Judge Throws The Book At Trump And Declares His Testimony Was False

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In the New York fraud trial covering a case against former President Donald Trump and individuals close to him that originates with the state’s Attorney General Letitia James, presiding Judge Arthur Engoron is clearly fed up with the response from Trump to restrictions on his public commentary.

Earlier this week, as Trump showed up again for a portion of the proceedings, the ex-president and continued presidential contender complained outside the courtroom about an individual he identified as alongside the judge and claimed was partisan. He did not name at the time the individual to whom he was referring, but the judge took the remarks as clearly applying to a clerk of his who the ex-president has targeted before. That earlier antagonism from Trump spurred the gag order in this case. Engoron held Trump to have violated the order, fining him $10,000 and declaring that testimony he offered on the stand about the disputed comments was clearly false — leaving Trump under scrutiny.

“I then conducted a brief hearing, during which Donald Trump testified, under oath that he was referring to Michael Cohen. However, as the trier of fact, I find this testimony rings hollow and untrue,” Engoron said in a written order that outlined his conclusions on the matter of Trump’s latest remarks, as highlighted by ABC.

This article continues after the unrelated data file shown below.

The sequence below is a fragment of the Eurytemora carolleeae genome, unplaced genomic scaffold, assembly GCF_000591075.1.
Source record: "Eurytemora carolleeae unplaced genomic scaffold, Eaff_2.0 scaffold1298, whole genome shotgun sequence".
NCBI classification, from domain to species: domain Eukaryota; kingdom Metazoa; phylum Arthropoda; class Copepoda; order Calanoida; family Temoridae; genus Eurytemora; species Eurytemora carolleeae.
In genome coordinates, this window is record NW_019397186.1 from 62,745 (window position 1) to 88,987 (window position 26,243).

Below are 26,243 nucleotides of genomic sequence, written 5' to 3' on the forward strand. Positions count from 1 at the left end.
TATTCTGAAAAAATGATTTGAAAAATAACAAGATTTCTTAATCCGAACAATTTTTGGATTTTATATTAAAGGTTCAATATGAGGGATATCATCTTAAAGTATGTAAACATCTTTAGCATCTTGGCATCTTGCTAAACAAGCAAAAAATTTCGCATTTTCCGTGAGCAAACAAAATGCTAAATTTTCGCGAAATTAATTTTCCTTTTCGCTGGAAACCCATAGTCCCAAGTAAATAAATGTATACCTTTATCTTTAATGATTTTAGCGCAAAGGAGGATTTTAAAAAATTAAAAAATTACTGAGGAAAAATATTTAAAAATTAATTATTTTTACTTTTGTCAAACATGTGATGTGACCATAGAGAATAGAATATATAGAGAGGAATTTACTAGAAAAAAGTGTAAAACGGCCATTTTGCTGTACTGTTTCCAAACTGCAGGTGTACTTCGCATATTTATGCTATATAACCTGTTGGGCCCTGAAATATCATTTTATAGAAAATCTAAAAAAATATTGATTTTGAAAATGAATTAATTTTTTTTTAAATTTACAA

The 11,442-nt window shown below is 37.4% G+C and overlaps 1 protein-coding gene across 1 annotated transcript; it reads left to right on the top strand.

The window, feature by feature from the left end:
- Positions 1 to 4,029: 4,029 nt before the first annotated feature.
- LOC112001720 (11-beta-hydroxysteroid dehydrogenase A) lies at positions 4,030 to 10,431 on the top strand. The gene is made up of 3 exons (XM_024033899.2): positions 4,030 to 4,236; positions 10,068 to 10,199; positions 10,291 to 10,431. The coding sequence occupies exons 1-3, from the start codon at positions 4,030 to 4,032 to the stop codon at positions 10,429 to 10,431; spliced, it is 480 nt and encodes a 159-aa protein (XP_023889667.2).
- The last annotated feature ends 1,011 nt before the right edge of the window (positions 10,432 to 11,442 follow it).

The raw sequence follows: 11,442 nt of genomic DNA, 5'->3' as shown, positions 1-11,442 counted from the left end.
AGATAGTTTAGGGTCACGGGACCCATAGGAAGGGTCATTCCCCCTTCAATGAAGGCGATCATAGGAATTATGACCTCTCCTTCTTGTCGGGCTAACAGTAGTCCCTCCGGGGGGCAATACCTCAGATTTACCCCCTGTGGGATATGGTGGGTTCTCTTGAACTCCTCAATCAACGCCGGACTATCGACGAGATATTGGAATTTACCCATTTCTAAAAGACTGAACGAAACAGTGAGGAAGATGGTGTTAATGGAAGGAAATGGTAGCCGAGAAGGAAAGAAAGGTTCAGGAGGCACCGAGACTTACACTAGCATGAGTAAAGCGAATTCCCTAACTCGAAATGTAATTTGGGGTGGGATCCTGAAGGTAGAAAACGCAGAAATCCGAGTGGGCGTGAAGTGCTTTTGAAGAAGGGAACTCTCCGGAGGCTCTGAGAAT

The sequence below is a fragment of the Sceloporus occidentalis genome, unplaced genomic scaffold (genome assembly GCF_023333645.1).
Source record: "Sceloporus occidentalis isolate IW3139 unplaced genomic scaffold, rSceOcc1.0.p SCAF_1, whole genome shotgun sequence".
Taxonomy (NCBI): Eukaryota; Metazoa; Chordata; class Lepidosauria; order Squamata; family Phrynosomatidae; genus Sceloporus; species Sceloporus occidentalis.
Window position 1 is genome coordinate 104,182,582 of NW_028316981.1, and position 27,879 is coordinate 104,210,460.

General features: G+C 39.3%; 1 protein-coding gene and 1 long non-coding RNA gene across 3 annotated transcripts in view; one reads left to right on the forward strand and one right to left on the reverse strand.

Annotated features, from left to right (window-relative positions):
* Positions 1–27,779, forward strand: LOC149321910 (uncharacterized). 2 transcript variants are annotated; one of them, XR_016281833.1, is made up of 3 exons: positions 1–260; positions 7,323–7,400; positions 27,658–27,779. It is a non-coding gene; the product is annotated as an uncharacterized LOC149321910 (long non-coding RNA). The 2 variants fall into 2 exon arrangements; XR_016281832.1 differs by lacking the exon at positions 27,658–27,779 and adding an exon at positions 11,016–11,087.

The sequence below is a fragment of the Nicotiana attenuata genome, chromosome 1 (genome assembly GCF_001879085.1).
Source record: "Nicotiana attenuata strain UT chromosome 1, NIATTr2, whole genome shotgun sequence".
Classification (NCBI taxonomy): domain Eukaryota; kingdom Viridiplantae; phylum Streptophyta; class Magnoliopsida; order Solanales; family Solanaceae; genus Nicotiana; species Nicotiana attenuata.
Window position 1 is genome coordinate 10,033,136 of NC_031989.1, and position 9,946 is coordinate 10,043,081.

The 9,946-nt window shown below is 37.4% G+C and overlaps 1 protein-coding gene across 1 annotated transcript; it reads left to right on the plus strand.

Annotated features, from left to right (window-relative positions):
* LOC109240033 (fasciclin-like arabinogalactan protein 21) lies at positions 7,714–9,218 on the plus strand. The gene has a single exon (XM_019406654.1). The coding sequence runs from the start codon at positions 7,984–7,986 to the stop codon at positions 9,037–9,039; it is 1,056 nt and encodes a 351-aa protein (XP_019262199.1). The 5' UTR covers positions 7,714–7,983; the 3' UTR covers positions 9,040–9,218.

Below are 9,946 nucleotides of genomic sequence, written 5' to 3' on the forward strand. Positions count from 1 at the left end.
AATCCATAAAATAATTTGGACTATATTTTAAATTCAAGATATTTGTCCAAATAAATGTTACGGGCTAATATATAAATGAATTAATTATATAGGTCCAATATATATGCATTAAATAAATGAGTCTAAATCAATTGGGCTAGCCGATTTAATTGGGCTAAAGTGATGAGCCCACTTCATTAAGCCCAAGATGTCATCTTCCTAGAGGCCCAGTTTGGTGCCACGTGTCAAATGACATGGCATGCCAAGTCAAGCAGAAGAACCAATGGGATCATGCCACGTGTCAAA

Engoron also said that utilizing “imprecise language as an excuse to create plausible ambiguity about whether defendant violated this Court’s unequivocal gag order is not a defense; the subject of Donald Trump’s public statement to the press was unmistakably clear” — which is an argument actually similar to one recently made in filings from Special Counsel Jack Smith’s team at the federal level. Pushing for restrictions on Trump’s speech in a case accusing him of attempted election interference, they argued there’s a clearly established pattern of ostensibly open-ended remarks from the ex-White House occupant directly leading to real-world violence or at least the threat of it.